Chronic kidney disease (CKD) is a public health concern, affecting an estimated 13% of the US population (1). Better management of CKD can slow progression of renal dysfunction, prevent metabolic complications, and reduce cardiovascular-related outcomes (2). Physician awareness of disease is critical for implementation of evidence-based therapies, and patient awareness is a major determinant of adherence to those therapies.
Despite national efforts to heighten public concern surrounding kidney disease (3), individual awareness of CKD and its risk factors remains low (1,4–6). In the 1999 to 2004 National Health and Nutrition Examination Surveys (NHANES), only 8% and 41% of persons with CKD stages III and IV, respectively, self-reported their CKD (1). Similarly, only 9% of patients with CKD and diabetes in a screening study were aware of their CKD status (7), and only 5% of those with CKD and coronary heart disease self-reported CKD awareness in a cohort study (8).
CKD awareness may be particularly important among persons who exhibit clinical markers possibly directly resulting from their renal dysfunction, because they would benefit from lifestyle and medical interventions to enhance well-being. Wagner's Chronic Care Model (9), which posits an informed patient and a prepared practice team produce productive interactions that lead to improved outcomes, offers one theoretical framework for how CKD awareness could arise. Thus, clinical markers of CKD should trigger provider recognition of CKD and, through patient-provider communication, increase individual awareness. Provider recognition has been shown to be low (10), but prior studies have not assessed whether providers are sensitive to other clinical cues that might help them recognize CKD.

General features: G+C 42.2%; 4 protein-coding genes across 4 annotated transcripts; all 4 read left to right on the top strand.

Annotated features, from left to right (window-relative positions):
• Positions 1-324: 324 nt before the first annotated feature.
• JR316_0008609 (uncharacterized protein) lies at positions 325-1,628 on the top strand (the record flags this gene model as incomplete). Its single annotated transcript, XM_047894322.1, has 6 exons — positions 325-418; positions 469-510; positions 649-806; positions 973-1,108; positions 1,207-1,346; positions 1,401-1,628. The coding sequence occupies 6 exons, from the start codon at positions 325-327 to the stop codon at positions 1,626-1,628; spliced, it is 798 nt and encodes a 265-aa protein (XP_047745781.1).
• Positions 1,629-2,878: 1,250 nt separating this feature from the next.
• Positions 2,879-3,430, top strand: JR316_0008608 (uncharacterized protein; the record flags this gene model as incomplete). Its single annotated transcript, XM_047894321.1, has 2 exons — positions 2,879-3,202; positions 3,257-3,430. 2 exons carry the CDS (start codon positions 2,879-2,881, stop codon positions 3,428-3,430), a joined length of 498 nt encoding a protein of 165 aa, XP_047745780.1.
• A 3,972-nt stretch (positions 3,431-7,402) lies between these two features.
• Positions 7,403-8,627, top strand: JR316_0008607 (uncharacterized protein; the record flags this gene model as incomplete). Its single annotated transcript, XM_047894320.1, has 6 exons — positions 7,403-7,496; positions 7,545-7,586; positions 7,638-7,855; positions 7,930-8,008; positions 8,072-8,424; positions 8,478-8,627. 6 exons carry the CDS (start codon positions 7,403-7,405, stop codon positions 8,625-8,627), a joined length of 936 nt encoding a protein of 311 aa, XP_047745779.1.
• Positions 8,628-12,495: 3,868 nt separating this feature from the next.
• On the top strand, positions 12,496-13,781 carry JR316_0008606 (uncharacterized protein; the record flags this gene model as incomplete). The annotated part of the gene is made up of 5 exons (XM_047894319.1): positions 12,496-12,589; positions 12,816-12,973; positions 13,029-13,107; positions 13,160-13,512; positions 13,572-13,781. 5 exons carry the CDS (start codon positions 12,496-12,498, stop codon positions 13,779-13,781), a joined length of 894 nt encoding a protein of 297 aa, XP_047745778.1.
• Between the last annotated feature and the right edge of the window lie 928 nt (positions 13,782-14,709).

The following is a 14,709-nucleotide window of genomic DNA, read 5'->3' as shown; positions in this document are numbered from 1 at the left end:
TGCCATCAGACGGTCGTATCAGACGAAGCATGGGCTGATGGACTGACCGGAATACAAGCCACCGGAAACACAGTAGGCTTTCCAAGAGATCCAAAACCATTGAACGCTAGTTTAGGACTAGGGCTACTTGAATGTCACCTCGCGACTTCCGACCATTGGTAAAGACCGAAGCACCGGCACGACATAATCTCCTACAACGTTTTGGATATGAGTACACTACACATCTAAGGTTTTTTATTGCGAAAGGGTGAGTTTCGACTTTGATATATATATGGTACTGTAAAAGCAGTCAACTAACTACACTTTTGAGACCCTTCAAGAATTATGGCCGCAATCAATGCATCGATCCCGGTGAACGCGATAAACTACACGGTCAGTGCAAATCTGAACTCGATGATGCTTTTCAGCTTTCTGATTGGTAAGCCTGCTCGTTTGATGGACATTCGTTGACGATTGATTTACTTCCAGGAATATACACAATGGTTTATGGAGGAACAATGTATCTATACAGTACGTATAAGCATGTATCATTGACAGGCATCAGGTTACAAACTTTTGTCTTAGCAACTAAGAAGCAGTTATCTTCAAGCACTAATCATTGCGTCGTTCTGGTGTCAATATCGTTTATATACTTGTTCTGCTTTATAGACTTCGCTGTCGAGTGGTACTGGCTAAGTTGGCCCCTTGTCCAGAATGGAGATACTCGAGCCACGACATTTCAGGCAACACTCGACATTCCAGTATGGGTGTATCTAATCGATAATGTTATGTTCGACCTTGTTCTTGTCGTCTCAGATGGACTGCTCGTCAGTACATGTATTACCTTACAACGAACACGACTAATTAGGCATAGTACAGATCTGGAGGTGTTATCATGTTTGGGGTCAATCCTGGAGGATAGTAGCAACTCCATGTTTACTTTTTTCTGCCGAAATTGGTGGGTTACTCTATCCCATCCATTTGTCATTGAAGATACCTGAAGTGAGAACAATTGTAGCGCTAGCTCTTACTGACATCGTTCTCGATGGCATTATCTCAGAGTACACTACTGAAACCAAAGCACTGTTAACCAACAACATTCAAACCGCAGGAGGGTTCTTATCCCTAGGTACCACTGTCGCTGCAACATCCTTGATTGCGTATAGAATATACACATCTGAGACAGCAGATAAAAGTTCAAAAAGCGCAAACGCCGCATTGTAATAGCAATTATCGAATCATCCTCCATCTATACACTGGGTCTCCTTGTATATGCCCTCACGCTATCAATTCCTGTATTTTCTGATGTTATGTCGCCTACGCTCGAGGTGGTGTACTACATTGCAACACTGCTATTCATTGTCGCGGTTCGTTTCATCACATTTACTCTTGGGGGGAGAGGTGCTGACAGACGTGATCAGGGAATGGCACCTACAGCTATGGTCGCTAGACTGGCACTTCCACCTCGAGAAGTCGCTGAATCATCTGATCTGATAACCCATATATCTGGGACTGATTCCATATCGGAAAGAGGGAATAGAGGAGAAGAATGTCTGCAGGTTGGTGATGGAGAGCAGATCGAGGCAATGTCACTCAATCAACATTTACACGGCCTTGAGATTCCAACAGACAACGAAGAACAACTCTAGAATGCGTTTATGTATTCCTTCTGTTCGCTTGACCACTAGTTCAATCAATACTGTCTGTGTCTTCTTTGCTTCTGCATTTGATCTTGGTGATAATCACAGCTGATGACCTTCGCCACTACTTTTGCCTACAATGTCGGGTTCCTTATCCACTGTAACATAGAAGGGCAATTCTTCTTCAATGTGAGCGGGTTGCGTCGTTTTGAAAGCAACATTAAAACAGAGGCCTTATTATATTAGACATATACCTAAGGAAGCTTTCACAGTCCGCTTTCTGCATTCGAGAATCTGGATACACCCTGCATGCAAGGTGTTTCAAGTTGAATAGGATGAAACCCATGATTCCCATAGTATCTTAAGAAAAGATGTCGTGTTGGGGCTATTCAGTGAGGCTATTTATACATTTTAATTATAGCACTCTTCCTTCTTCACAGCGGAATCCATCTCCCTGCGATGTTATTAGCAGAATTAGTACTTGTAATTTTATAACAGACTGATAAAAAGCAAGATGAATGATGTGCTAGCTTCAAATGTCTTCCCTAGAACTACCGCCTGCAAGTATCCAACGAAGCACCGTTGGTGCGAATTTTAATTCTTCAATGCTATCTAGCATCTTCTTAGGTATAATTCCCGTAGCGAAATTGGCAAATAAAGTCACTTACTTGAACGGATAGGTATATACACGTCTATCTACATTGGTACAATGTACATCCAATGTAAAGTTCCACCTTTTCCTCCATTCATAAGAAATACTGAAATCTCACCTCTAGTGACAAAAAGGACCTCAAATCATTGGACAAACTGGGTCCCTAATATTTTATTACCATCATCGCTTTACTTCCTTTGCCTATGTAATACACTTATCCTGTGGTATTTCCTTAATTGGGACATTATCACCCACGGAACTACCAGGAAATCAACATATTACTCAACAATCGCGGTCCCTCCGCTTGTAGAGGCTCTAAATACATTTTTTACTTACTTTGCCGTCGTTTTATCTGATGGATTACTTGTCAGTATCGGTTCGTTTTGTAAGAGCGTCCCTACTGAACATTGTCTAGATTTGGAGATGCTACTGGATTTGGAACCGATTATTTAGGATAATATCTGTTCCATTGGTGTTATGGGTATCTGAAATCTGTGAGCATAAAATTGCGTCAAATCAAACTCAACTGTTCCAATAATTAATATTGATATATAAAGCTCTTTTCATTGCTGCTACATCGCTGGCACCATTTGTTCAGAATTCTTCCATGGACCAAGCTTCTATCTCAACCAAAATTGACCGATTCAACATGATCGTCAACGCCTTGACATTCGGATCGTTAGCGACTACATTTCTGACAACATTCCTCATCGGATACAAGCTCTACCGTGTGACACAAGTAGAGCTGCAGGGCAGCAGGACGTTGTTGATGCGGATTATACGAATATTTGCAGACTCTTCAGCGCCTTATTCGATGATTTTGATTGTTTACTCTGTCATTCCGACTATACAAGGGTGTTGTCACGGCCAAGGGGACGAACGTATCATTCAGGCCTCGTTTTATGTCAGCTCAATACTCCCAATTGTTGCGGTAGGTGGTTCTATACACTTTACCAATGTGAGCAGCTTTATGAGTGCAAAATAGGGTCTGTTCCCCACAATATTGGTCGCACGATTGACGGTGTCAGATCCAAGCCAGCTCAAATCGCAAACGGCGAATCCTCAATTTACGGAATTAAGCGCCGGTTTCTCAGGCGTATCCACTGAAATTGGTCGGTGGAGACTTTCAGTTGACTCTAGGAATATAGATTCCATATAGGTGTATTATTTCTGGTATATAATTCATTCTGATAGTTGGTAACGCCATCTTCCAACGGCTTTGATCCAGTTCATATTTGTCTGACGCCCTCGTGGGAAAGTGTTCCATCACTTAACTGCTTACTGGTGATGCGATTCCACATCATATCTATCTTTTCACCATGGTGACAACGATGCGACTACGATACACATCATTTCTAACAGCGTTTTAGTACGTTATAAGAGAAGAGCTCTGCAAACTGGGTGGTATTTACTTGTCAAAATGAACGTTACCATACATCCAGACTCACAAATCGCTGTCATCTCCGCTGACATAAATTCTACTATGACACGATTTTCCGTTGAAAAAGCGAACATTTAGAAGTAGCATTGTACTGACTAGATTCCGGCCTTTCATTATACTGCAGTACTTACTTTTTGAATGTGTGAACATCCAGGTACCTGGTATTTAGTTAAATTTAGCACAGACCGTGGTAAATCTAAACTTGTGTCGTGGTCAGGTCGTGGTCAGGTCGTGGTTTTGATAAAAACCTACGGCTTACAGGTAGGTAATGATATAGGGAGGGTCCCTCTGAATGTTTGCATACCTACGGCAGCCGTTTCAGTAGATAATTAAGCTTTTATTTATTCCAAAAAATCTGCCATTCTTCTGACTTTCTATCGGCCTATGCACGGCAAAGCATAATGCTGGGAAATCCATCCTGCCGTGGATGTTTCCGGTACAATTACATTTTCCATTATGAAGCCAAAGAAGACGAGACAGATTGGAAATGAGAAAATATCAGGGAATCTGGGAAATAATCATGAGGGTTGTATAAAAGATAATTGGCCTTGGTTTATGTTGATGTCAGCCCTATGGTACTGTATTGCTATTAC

We examined whether well-known manifestations of kidney disease were associated with greater individual CKD awareness. We hypothesized that participants who exhibited markers of kidney dysfunction for any given level of estimated GFR (eGFR) were more likely to have a provider who detected CKD and communicated the individual's CKD status to the participant, resulting in greater individual awareness of CKD.
Materials and Methods